not real. Items 1-5 are all talking about the same process. So treatments such
as the Gerson Diet (which includes coffee enemas for detoxification) and pulsed
magnetic therapy could conceivably help in the release and detoxification of
the stored (bottled-up) emotions as well as other toxic buildup. (In the 1950s
Gerson was able to produce remarkable survival with many terminal cancer
patients15.) In the same way there is some anecdotal evidence that
pulsed magnetic field therapy has an effect on people with depression5.
What all these items share is the factor
whereby the normal cellular configuration is disturbed by a trauma, or a series
of reinforcing traumas, leading to a situation where the normal level of
circulating peptides, hormones or other chemicals is disrupted to the extent
that the cells no longer function normally. The mechanism is usually systemic
(throughout the body) but the long-term effect is normally first observed in
the form a tumour in a particular organ. (According to the Hamer Hypothesis the
organ affected is directly related to the type of conflict11.
According to another theory it is the organ that has suffered the most recent
long-term irritation – eg a lung in a smoker or a person who has been exposed
to asbestos; the lip of a pipe smoker; the esophagus or stomach of a person who
eats particular “hot” foods; the colon of people who eat food with
low fibre content thereby causing excessively slow transit of food through the
colon where toxins can build up; the site of an injury; etc).
Reversing the process could involve any
method that is capable of restoring the systemic cellular metabolism. Although
the use of pulsed magnetic fields or a special diet low in sodium and rich in
potassium would be expected to produce such an effect, it might not necessarily
remove the cause of the disruption to the normal cell function and might only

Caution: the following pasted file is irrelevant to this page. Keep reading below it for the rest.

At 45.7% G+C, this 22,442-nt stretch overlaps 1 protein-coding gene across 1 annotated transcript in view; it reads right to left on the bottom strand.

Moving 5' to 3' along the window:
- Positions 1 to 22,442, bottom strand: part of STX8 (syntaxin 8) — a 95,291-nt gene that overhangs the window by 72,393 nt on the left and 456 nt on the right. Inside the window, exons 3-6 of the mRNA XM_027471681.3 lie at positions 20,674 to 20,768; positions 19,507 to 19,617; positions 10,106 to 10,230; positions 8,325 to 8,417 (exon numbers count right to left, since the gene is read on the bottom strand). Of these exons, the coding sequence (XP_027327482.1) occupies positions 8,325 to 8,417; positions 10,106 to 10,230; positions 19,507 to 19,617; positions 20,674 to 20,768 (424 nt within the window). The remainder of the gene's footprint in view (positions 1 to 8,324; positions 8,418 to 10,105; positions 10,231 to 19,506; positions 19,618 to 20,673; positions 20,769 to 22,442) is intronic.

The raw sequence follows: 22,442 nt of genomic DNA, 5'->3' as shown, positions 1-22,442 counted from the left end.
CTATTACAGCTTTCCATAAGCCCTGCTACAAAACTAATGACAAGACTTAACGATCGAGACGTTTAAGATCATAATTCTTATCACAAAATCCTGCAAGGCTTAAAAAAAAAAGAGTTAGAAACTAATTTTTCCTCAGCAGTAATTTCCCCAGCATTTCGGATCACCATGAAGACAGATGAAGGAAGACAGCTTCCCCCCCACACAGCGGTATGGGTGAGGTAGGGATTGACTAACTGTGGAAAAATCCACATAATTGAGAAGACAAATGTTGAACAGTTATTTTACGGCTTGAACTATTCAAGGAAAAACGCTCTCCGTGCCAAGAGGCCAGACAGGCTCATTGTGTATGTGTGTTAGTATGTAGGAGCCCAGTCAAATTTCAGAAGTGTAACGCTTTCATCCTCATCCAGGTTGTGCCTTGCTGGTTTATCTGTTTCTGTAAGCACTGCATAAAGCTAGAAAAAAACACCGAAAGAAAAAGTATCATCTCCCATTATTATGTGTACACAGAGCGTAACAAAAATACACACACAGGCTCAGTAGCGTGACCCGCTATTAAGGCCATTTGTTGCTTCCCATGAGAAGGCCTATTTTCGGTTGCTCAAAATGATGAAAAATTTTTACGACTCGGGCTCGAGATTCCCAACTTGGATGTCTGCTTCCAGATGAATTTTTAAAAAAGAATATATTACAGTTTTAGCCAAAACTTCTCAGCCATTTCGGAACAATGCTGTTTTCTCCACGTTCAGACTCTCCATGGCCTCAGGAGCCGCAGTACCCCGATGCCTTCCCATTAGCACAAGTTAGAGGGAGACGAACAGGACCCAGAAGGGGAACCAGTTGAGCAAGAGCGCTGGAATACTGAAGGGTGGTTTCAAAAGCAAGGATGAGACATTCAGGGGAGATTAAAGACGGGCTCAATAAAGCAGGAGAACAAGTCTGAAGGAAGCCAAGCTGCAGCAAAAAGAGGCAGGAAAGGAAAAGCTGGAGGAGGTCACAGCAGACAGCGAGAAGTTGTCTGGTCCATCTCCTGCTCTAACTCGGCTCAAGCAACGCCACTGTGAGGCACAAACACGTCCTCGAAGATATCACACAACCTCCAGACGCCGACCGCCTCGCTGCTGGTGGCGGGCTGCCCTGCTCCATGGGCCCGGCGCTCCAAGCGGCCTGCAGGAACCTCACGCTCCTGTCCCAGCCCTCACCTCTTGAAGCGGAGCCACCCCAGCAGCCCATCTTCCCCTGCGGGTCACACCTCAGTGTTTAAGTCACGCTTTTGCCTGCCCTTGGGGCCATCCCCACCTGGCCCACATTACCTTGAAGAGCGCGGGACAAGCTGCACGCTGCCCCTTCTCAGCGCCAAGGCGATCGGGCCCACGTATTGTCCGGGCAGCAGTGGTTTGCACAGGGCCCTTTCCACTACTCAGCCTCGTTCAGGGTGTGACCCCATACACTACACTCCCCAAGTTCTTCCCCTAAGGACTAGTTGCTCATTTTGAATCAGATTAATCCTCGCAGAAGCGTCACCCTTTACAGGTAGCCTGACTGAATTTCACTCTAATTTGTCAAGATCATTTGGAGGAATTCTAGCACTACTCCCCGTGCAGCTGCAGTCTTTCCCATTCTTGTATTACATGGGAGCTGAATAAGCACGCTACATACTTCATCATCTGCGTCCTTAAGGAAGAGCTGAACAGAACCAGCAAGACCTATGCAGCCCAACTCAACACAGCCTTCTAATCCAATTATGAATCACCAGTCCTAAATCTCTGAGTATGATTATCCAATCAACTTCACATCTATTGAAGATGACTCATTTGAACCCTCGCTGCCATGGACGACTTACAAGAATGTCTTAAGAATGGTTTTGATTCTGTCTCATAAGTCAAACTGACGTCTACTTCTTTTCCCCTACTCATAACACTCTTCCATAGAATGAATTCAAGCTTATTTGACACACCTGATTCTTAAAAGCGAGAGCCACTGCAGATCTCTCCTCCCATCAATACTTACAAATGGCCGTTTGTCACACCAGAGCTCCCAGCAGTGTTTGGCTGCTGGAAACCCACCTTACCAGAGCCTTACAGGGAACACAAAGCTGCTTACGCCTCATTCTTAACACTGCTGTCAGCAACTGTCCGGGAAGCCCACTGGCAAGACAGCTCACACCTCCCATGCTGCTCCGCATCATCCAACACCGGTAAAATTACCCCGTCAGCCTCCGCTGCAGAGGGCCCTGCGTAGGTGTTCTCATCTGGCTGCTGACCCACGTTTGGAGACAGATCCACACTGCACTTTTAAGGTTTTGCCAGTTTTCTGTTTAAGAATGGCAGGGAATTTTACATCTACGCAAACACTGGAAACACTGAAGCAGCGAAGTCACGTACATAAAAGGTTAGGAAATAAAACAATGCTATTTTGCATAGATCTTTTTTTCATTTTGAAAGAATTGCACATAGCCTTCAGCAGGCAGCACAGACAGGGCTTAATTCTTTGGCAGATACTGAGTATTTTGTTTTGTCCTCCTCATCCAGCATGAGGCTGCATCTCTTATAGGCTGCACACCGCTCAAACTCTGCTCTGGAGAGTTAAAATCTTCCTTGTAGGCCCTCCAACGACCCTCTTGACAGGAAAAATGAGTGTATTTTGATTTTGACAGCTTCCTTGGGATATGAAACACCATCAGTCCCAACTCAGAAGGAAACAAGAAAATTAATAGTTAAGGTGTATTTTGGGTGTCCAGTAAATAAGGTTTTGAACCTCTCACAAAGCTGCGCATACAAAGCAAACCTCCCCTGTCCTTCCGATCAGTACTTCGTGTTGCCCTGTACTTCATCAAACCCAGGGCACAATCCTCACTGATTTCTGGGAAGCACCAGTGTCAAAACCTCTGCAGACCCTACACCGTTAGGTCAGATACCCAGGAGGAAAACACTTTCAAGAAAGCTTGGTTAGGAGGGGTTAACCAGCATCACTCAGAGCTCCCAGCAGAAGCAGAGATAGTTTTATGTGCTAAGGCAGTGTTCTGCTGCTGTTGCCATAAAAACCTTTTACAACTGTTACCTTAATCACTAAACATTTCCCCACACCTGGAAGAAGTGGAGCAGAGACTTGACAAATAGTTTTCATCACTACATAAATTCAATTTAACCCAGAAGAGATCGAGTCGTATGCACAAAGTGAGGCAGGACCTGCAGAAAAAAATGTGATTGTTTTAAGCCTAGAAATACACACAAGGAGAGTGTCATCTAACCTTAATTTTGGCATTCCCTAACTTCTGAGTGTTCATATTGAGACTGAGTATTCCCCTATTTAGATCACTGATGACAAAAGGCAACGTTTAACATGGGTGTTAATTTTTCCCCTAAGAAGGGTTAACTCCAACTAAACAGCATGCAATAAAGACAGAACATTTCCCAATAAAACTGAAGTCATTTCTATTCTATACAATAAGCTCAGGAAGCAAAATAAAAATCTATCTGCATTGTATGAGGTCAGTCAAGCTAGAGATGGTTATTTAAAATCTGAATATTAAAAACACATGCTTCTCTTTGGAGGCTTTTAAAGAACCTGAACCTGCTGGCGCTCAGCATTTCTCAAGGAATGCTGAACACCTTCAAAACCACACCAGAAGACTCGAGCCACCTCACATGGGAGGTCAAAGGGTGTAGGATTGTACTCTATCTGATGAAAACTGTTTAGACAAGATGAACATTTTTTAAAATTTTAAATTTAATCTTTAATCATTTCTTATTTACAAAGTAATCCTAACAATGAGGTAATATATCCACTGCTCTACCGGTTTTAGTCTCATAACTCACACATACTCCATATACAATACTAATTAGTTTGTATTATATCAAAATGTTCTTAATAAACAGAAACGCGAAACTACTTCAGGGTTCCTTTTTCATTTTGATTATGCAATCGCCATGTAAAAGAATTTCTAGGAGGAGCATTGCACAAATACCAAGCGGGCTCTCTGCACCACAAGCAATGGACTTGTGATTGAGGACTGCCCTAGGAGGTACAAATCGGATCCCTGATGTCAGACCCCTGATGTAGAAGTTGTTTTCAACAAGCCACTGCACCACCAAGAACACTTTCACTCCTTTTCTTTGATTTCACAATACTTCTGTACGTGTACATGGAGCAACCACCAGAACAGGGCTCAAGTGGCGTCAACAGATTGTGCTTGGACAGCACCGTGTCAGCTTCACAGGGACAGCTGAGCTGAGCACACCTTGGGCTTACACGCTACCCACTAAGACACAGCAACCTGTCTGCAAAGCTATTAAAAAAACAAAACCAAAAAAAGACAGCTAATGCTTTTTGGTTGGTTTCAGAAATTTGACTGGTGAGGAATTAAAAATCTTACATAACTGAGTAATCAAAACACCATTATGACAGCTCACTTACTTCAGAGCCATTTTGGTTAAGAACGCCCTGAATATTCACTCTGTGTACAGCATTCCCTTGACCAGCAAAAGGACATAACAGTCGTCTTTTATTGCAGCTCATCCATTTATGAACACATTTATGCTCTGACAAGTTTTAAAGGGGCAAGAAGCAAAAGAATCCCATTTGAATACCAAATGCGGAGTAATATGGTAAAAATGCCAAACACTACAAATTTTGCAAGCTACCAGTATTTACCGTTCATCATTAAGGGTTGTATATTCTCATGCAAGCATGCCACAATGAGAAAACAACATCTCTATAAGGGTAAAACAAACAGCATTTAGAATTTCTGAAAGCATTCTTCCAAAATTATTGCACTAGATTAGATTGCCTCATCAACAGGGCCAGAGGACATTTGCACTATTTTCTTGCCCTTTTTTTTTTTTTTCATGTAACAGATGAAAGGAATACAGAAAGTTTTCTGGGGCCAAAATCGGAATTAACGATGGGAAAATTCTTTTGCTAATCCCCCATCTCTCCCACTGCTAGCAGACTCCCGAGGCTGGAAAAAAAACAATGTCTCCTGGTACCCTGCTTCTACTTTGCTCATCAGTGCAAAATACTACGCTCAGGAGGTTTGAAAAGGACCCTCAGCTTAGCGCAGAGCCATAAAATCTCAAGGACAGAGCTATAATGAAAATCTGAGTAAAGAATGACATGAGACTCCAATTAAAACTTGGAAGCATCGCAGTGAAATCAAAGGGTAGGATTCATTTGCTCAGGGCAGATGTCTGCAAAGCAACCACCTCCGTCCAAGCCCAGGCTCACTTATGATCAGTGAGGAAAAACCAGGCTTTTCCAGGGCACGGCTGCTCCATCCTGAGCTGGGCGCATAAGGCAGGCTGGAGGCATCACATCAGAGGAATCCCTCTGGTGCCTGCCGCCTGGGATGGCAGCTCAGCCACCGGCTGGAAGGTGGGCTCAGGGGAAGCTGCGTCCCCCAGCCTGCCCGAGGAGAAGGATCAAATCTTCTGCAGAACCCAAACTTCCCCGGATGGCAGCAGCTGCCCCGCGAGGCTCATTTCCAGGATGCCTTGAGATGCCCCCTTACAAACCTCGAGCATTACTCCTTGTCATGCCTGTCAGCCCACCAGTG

minimise the rate of degeneration or growth. Long-term control would appear to
involve psychological methods such as those suggested in items 4-6 geared to
identifying the cause of the original trauma.
- The Gerson Institute, A New Paradigm in Cellular Biology. Gerson,
Ling, Cope, Sodi-Palares, Damadian and the Association-Induction
Hypothesis. In: Gerson Therapy Practitioner Manual 1.4, pp 71-82.
- Benjamin, DJ. Herbert Ling and the Sodium Pump. A summary of
- Mainguy, J-C, Crochet, S and Danze, J-M. Evolution of neoplastic
cells in culture under the influence of electromagnetic fields. Erfahrungs
Heilkunde, Acta Medica Empirica July 1997: 398-404.
- Adey WR. Frequency and power windowing in tissue inter-actions with
weak electromagnetic fields. Proc. IEEE 1980; 68 (1): 119-125 and Adey WR,
Bawin FM and Lawrence AF. Effects of weak, amplitude-modulated fields on
calcium efflux from awake cat cerebral cortex. Bioelectro-magnetics 1982;
- Pigat, Gian Antonio. Results Of The Research On The Quantum
Bioresonance Therapy Translated into English by: Gabriele Giancarlo
- Benjamin, DJ. Pulsed Electromagnetic Fields (PEMFs). The theory and
development of pulsed magnetic fields. (A summary of scientific evidence
for the action of PEMFs on the body and the development of PEMF Therapy).
- Marmot, MG et al published in Lancet (Jul 26) 1997; 350(9073):
- Hans Eysenck and R. Grossarth Maticek, Behaviour Research and
Therapy 1991; 29 (1): 17-31.
- Spiegel, D. et al. Lancet, October 14, 1989.
- Benjamin, DJ. Cancer and the Role of the Mind. (A summary of past
evidence and of the results from references 7-9).
- Hamer, Ryke Geerd. Various articles are at http://www.geocities.com/HotSprings/3374/
- Pert, C. Molecules of Emotion. Touchstone Books, Simon &
Schuster, New York. 1999
- Issels, J. Cancer: A Second Opinion. Hodder & Stoughton, 1975.
- Issels, J. Immunotherapy in Progressive Metastatic Cancer –
A Fifteen-Year Follow-up. Clinical Trials Journal, August 1970: 357-365)
with editorial on pp 355-356.
- Gerson, Max. A Cancer Therapy. Results of 50 Cases. Gerson
Institute, Bonita CA, 1986.